Members of the London Philharmonic worry about their instruments when they travel. How do you manage with your wig? Have you ever had a wig incident while travelling?

Thank god I have never lost my luggage on a connecting flight! I travel lots both in the UK and around Europe and America for DJ gigs. My wig has its own suitcase which sits inside my bigger suitcase, surrounded by shoes, make-up, CDs and so on. Always, for the entire flight, a voice at the back of my head keeps whispering 'what if the bag didn't make it onto the flight?' I hate flying as it is, so a transatlantic journeys can be a nightmare.

Your persona and image are deeply associated with London. Could you imagine living anywhere else?

I lived in New York for three months and I still visit a lot for both work and pleasure. I could definitely move back there permanently. Perhaps I will in a few years time. I love Barcelona too, and that's somewhere else I could get on. The boys are hotter there, too - I only really go for Spanish guys in romantic situations! But London really is my home and I love this city, it's in my soul. We are the most exciting city in the world when it comes to culture, art, music and fashion.

As a gay man, what is the best part about living in London?

The variety. One night you can be in run-down bar in Hoxton surrounded by fashionistas, the next in Vauxhall surrounded by 3,000 sexy muscle marys, the next sipping champagne in Soho’s Shadow Lounge.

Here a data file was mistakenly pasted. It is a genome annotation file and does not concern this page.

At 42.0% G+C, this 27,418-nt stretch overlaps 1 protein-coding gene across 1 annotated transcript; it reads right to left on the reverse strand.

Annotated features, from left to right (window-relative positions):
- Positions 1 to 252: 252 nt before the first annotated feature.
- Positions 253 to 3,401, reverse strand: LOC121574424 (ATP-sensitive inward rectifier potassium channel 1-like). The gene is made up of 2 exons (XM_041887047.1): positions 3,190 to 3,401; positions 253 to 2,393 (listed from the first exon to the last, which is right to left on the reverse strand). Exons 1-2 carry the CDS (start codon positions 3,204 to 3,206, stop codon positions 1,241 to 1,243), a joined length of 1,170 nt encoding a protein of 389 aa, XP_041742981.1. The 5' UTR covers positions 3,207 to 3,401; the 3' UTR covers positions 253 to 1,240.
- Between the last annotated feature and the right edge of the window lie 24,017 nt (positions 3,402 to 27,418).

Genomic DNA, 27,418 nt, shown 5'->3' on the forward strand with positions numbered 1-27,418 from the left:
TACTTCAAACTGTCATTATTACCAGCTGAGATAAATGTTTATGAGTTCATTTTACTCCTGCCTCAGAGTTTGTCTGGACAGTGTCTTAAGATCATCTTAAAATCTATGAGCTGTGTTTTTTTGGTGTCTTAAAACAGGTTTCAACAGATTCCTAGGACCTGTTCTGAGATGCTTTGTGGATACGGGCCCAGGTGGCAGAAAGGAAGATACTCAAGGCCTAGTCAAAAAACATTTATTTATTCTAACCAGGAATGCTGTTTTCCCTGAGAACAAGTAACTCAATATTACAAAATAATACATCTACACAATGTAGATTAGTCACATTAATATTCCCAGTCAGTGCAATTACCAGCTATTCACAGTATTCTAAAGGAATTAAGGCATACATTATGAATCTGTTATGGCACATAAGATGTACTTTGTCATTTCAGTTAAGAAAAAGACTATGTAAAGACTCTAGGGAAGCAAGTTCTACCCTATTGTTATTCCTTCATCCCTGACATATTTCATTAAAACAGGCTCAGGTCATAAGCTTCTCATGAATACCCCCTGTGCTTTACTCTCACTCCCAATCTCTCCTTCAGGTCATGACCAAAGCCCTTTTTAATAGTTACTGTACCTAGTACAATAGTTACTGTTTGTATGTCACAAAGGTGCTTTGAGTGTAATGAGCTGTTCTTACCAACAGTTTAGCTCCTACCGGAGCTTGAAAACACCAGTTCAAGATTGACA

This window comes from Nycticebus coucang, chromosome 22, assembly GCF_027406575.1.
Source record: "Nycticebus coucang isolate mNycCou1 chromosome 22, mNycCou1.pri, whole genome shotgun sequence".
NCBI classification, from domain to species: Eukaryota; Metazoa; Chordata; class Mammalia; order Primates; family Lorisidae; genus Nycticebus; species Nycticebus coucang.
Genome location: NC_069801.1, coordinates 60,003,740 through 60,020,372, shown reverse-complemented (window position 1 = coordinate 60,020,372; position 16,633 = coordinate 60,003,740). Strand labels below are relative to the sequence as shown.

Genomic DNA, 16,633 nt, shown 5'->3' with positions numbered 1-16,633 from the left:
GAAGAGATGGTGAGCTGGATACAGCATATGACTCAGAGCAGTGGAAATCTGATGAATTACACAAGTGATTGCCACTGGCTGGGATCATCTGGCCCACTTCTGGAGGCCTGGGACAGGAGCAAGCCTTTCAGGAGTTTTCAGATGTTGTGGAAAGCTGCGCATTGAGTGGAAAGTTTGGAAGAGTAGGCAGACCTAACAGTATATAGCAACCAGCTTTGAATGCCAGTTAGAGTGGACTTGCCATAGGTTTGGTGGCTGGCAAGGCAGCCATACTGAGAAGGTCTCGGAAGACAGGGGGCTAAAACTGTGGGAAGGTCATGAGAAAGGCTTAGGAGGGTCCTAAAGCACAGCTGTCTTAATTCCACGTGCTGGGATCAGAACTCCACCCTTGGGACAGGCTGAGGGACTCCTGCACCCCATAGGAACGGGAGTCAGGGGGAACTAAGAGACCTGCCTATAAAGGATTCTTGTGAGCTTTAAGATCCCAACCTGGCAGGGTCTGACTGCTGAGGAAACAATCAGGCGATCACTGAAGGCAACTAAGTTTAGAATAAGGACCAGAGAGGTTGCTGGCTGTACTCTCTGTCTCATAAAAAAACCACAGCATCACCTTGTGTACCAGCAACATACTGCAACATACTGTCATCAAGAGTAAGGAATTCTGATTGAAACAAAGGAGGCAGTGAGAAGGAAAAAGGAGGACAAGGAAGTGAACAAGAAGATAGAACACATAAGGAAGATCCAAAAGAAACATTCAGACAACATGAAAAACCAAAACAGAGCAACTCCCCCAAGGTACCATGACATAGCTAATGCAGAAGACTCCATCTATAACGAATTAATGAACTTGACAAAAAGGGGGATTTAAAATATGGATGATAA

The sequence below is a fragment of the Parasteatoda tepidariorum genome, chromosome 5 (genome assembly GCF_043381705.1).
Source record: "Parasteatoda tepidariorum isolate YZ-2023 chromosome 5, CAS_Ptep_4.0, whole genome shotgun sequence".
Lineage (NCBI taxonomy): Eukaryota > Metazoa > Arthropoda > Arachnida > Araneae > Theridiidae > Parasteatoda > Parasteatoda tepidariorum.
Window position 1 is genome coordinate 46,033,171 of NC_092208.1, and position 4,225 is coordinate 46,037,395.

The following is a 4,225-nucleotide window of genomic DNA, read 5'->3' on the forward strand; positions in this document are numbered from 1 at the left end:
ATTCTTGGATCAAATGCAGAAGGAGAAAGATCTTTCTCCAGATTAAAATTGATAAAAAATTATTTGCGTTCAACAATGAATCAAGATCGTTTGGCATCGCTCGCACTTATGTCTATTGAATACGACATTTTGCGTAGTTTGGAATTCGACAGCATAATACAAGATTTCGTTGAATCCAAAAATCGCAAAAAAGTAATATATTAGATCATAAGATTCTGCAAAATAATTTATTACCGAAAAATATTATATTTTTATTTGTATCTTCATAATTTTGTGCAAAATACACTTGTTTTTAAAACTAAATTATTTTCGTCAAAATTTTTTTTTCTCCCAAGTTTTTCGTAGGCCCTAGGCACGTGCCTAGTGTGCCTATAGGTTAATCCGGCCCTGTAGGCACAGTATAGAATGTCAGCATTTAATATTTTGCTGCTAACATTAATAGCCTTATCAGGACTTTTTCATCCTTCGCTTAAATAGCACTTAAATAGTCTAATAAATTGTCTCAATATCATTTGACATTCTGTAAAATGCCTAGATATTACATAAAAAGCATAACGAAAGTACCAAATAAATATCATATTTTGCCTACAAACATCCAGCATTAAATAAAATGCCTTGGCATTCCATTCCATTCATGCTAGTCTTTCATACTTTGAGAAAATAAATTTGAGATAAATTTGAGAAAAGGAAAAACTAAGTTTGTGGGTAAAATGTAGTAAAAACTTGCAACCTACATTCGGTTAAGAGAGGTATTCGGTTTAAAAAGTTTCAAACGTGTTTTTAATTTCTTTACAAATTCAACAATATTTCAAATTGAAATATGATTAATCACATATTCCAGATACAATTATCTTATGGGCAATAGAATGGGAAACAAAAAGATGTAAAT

What up-and-coming neighbourhoods in London should we be looking out for right now?

Dalston - there are a few great little hotspots popping up like the Dalston Superstore club. Lots of fun, and it's just five minutes on the bus from Shoreditch, not that I would take the bus personally.

Is there such a thing as a ‘London boy’?

Good dress-sense, good sense of humour, party loving, educated (on the whole), but ultimately, broke! This city is so expensive.

How has gay London changed over the past five years? How do you see it changing over the next five?

It was about five years ago that Vauxhall was tipped to be the new London gay village. Sure, there are still some clubs, bars and a scummy sauna there, but so many people have died from GHB overdoses in the clubs, and the use of that drug has put such a dampener on the area's social scene. It's very depressing.

What three things are always in your carry-on when you travel?

My iPod, my make-up and my passport. I'd be fucked without any of them.

What does the future hold for Jodie Harsh? Any un-ticked boxes on your to-do list?

You bet - a number one club anthem, my own night in Ibiza, a shoot with David Lachapelle, a make-up line, a book, Club Room Service to be a worldwide brand... big plans!

Learn more about Jodie on jodieharsh.com.